Last month, I happily devoured my first two anticipated summer reads, plus a release from earlier in the year.
→ UNDERGROUND AIRLINES by Ben H. Winters imagines a version of US history in which Congress passed the proposed Crittenden Compromise, guaranteeing the right to permanently practice slavery in states where it was already legal. The story takes place in a present day where slavery persists in four southern states. Elsewhere in America, the ramifications of slavery affect the lives of black citizens even more strongly than in our own reality.
Victor, who grew up enslaved, works undercover as a bounty hunter for the US Marshals Service, which has the responsibility to track down any "person bound to labor" who escapes to freedom. The job fills him with constant self-loathing, but he's very good at it. His latest case brings him to Indianapolis in search of a young man smuggled out of a plantation by the Underground Airlines (a metaphorically named movement: "Only very rarely is there a real plane involved.") Victor has to find the man before the Airlines gets him to Canada, but the further he investigates, the more unusual the details of the case become.
The conflicts inherent in Victor's life make him a fascinating protagonist, and each element of his character is well-developed and specific. I was glad to have him as my guide through the book's twisty plot and horrifying world. As with the excellent Last Policeman series, what most impressed me about this novel is how carefully Winters thought out every aspect of the premise. He's constructed a complete alternate history for the United States and its foreign relations, applied modern technology to the practice of slavery, and considered how systematic and individual racism perpetuates inequality. UNDERGROUND AIRLINES is an exciting mystery that grows ever more complicated and harrowing as the story progresses, but what kept me most enthralled was my desire to learn more about Victor and his America.
→ JULIET TAKES A BREATH by Gabby Rivera: When Juliet Palante reads the work of feminist author Harlowe Brisbane, it rocks her world. Juliet writes to Harlowe and scores a summer internship working out of the author's home in Portland, Oregon. It's the farthest Juliet has ever been from the Bronx, and she's excited and nervous about spending the summer with a white hippie writer in a white hippie town, far from her Puerto Rican family and the college girlfriend she's been afraid to tell them about. At the goodbye dinner before she leaves for Portland, Juliet comes out to her family, and the reactions are only the first surprises in what will be a wild, emotional summer.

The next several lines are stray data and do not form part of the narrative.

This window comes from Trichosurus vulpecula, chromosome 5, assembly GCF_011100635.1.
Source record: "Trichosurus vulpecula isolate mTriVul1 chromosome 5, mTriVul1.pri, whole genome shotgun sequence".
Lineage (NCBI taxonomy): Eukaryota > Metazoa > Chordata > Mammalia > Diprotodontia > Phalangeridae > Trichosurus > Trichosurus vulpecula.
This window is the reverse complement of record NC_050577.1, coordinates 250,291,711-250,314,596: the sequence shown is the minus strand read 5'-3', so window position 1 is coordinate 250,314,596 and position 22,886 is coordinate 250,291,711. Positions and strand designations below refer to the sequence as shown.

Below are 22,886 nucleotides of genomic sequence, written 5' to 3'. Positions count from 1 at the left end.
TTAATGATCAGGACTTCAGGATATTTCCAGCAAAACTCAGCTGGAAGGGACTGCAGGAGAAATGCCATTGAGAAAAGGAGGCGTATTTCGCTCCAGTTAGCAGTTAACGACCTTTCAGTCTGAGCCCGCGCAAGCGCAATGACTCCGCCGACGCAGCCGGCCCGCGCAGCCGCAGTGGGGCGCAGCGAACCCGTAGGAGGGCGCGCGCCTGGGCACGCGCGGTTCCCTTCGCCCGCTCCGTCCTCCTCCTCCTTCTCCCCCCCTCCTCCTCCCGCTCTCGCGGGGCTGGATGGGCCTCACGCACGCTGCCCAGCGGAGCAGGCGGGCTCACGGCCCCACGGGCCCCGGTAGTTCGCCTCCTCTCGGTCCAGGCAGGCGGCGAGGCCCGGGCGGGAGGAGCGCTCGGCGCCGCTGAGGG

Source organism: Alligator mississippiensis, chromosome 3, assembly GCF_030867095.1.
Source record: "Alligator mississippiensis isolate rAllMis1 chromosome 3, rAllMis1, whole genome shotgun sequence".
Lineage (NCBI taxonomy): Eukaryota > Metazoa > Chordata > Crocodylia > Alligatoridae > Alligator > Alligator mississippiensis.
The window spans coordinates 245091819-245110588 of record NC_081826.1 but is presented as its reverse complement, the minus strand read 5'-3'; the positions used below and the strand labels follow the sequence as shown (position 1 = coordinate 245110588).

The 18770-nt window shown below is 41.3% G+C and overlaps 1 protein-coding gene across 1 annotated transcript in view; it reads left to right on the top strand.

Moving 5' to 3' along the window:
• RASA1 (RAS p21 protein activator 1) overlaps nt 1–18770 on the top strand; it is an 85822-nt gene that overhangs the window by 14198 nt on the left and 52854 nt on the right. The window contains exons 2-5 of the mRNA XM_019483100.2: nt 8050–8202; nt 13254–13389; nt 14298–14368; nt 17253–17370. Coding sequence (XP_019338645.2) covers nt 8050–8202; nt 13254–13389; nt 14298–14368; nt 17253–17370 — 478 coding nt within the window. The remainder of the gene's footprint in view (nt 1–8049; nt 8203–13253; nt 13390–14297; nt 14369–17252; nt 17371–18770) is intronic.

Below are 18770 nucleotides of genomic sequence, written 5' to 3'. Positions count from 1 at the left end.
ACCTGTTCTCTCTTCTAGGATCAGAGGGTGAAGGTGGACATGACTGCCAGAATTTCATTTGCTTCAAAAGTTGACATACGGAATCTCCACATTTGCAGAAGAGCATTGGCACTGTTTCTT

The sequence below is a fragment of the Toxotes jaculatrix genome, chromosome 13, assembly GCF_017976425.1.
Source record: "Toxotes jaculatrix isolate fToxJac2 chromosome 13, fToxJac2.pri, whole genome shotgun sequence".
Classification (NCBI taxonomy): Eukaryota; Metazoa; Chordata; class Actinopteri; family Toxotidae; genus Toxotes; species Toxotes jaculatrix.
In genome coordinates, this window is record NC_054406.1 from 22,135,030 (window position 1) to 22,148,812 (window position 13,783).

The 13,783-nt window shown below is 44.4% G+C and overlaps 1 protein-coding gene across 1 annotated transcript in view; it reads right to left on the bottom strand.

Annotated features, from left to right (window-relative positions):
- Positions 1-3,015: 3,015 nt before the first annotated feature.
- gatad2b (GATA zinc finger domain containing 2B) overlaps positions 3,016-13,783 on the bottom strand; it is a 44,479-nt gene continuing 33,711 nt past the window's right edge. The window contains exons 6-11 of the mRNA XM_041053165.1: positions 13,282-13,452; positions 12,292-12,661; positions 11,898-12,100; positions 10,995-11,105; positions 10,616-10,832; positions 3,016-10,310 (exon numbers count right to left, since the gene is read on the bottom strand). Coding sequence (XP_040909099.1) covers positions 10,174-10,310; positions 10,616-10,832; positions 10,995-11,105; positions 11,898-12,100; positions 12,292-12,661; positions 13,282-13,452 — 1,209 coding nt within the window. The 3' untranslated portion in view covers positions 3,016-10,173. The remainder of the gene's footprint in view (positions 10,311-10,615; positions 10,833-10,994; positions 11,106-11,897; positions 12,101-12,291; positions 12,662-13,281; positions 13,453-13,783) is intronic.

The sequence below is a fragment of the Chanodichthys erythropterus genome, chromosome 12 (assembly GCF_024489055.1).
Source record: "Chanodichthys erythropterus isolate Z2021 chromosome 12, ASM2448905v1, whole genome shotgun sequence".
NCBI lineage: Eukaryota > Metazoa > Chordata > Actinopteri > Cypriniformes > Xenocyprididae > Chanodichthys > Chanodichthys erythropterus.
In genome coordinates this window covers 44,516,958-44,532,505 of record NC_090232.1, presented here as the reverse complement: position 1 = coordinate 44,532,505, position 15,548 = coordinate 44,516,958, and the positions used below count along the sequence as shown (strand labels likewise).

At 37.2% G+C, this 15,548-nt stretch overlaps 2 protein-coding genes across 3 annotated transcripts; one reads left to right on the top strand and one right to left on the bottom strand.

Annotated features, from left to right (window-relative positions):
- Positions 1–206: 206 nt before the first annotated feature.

This is a powerful coming-of-age story about a queer brown girl, and it pulled me in right from the start. Throughout the novel, I was caught up in all the raw emotions Juliet experiences, from joy to heartbreak, and I enjoyed her funny, opinionated commentary on the world and people she encounters. Juliet's summer exposes her to a wide range of approaches to feminism and identity. I was right there with her on that journey, having my mind opened and struggling against the ways white feminism excludes women of color.
While the writing is rough in places and the narrative doesn't always flow well, there is so much to love in this book, and I'm glad Juliet's story is out there.
→ THE LIGHT OF PARIS by Eleanor Brown: Madeleine is suffocating in a loveless marriage, longing for the life of painting she gave up for her controlling husband. After the couple has a terrible argument, Madeleine returns to her small southern hometown and her mother, another controlling and critical figure in Madeleine's life. While she dreams of an escape from the crushing expectations of other people, Madeleine finds a box of diaries kept by her grandmother as a young woman. In their pages, she discovers that Margie struggled with an overbearing mother of her own and wanted to write rather than get married. In 1924, Margie travels to Europe as a chaperone for a younger cousin, and what she experiences in Paris changes her life.
I loved getting to know the two protagonists of this novel. Both are artists who don't conform to the roles demanded by their high society families, and I wanted to see them succeed in breaking free. Brown does an excellent job with the settings in this novel, delightfully skewering the culture of debutante balls and ladies association meetings and vividly presenting the energy of 1920s Paris. I was hoping for a bit more from the story, because despite the two separate timelines, not a lot happens. Still, this was an engaging read that kept me well entertained while traveling.
Good Stuff Out There:
→ Cait Etherington reveals The Secret Apartments of New York Libraries: "In the early to mid twentieth century, the majority of the city’s libraries had live-in superintendents. Like the superintendents who still live in many of the city’s residential buildings, these caretakers both worked and lived in the buildings for which they were responsible. This meant that for decades, behind the stacks, meals were cooked, baths and showers were taken, and bedtime stories were read."